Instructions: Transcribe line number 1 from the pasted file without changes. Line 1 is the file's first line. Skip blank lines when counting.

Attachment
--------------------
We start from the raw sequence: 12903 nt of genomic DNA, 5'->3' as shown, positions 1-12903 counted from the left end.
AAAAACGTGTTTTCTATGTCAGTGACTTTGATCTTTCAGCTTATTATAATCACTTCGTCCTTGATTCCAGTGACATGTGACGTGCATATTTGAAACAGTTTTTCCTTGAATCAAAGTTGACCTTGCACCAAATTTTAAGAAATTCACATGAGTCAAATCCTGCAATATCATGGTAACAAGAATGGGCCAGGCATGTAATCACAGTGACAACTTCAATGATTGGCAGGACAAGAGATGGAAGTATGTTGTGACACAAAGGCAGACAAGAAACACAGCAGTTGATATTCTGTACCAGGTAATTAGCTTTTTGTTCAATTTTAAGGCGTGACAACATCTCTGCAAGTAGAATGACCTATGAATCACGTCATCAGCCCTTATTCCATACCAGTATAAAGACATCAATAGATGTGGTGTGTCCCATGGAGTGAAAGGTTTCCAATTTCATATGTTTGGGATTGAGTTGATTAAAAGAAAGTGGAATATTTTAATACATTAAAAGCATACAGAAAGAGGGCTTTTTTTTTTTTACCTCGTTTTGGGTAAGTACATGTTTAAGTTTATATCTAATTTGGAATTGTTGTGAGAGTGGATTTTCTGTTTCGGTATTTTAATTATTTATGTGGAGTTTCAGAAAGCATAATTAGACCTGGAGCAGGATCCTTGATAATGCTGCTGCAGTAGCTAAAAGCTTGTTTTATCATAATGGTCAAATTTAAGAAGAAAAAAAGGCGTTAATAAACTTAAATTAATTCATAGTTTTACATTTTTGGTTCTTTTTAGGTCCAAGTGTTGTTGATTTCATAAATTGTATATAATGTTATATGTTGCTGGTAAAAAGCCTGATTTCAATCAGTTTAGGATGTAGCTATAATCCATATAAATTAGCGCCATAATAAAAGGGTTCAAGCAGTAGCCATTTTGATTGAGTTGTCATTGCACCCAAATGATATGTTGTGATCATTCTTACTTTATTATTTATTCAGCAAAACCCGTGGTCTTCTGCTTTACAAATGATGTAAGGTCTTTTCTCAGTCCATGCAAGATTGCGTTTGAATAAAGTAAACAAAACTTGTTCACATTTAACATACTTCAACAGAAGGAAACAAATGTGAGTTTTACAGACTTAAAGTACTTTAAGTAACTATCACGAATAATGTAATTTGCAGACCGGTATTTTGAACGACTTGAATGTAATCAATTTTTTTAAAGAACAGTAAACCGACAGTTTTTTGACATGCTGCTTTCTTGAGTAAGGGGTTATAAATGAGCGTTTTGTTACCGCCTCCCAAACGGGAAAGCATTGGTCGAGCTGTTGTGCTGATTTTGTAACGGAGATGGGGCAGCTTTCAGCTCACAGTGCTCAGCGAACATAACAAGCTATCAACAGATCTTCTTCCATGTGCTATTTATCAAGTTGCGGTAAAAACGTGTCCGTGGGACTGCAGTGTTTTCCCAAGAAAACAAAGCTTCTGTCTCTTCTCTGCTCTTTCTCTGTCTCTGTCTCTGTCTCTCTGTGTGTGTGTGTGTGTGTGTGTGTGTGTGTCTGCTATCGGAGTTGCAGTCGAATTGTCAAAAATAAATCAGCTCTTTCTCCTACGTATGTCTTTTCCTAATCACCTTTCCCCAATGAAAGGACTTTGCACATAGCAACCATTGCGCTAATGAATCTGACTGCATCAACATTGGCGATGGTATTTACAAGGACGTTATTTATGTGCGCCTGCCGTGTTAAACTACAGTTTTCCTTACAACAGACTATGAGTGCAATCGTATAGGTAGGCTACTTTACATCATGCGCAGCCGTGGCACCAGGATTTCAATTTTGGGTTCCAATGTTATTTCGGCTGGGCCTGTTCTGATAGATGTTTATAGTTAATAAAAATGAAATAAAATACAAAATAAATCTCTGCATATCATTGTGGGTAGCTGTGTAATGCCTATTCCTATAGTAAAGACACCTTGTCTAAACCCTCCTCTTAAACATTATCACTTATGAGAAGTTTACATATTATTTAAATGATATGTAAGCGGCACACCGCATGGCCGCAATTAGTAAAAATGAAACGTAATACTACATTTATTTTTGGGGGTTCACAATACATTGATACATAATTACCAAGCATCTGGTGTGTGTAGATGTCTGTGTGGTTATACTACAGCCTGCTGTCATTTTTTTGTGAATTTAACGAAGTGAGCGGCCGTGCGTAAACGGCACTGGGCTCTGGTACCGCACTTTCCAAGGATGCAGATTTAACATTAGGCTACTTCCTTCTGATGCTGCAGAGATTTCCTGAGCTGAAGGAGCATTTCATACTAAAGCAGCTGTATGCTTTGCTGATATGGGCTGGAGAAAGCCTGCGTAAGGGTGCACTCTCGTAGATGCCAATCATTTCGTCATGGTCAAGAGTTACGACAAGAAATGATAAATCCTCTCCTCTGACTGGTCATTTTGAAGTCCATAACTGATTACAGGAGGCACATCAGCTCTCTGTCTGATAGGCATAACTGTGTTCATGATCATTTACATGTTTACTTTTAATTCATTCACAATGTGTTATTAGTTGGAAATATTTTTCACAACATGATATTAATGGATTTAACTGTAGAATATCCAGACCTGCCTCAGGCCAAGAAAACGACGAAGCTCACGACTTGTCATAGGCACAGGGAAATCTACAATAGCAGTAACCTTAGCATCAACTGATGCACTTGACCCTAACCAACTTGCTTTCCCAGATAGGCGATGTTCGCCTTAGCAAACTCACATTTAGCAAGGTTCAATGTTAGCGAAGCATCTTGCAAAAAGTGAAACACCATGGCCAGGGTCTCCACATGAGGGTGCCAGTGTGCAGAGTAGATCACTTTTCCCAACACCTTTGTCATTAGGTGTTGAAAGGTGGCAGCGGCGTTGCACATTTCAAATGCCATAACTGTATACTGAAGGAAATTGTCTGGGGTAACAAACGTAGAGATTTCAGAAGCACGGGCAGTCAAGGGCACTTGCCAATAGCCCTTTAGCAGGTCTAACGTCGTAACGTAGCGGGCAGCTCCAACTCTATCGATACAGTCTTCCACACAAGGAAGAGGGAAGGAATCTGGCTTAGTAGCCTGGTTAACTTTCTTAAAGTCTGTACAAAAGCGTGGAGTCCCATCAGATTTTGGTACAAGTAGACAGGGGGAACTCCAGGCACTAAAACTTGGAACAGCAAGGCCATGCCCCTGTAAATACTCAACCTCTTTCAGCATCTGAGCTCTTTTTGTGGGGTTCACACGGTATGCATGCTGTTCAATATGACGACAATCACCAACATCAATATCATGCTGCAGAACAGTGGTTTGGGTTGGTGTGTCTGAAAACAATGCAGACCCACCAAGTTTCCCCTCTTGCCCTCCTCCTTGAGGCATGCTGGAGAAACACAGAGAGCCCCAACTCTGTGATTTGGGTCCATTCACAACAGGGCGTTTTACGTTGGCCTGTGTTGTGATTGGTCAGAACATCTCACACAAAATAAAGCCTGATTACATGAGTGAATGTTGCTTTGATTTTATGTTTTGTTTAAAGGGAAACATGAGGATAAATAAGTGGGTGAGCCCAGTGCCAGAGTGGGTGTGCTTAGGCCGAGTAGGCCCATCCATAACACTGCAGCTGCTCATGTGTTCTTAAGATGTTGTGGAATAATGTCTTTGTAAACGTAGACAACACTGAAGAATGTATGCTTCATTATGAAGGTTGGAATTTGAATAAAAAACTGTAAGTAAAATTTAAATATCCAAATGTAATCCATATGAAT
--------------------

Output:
We start from the raw sequence: 12903 nt of genomic DNA, 5'->3' as shown, positions 1-12903 counted from the left end.